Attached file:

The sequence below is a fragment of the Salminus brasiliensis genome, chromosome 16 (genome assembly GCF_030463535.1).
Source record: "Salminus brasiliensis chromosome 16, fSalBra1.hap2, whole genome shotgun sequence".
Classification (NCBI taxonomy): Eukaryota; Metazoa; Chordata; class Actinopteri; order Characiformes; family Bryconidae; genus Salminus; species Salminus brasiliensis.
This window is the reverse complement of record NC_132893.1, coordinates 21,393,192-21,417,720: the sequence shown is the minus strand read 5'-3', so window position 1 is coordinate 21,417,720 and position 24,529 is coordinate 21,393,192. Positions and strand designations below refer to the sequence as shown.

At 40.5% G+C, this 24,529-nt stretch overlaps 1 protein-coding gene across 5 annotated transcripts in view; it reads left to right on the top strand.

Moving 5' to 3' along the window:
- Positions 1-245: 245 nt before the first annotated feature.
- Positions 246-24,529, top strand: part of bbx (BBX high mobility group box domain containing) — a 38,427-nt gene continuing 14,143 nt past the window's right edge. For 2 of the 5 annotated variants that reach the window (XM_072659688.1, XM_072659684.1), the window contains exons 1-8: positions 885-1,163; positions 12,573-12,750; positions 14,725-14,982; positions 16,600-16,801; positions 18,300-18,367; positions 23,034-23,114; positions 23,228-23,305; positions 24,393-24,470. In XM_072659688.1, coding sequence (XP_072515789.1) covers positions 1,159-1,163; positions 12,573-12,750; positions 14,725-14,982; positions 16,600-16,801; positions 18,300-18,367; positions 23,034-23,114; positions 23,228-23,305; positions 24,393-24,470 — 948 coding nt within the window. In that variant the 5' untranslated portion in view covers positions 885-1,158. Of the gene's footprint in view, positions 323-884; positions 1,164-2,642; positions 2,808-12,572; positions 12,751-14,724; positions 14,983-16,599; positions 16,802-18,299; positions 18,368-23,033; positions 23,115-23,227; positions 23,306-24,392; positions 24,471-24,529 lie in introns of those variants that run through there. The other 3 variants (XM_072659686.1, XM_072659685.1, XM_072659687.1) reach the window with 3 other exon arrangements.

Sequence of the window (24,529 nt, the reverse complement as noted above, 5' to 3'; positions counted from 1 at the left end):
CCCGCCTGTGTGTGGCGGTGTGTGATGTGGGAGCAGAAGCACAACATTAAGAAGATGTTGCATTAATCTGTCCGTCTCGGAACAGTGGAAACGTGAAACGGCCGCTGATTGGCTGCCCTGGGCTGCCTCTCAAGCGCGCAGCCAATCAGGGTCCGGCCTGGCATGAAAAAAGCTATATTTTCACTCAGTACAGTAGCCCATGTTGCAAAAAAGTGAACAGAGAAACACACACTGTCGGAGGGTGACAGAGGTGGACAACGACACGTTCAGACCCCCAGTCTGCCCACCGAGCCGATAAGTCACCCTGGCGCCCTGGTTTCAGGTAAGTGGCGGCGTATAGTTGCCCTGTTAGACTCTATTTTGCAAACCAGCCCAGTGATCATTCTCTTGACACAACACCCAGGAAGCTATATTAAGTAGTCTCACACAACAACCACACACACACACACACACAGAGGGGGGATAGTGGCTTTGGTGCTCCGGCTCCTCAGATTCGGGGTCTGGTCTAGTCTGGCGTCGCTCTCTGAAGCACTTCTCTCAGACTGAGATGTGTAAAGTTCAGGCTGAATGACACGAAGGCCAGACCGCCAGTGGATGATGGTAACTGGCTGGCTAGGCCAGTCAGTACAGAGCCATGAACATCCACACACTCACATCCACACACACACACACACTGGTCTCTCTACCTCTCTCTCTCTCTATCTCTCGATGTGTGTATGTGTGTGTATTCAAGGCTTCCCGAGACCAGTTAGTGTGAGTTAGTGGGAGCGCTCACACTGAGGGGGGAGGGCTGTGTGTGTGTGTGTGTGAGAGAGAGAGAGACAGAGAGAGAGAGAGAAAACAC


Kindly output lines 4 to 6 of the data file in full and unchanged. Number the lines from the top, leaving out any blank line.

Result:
This window is the reverse complement of record NC_132893.1, coordinates 21,393,192-21,417,720: the sequence shown is the minus strand read 5'-3', so window position 1 is coordinate 21,417,720 and position 24,529 is coordinate 21,393,192. Positions and strand designations below refer to the sequence as shown.

At 40.5% G+C, this 24,529-nt stretch overlaps 1 protein-coding gene across 5 annotated transcripts in view; it reads left to right on the top strand.

Moving 5' to 3' along the window: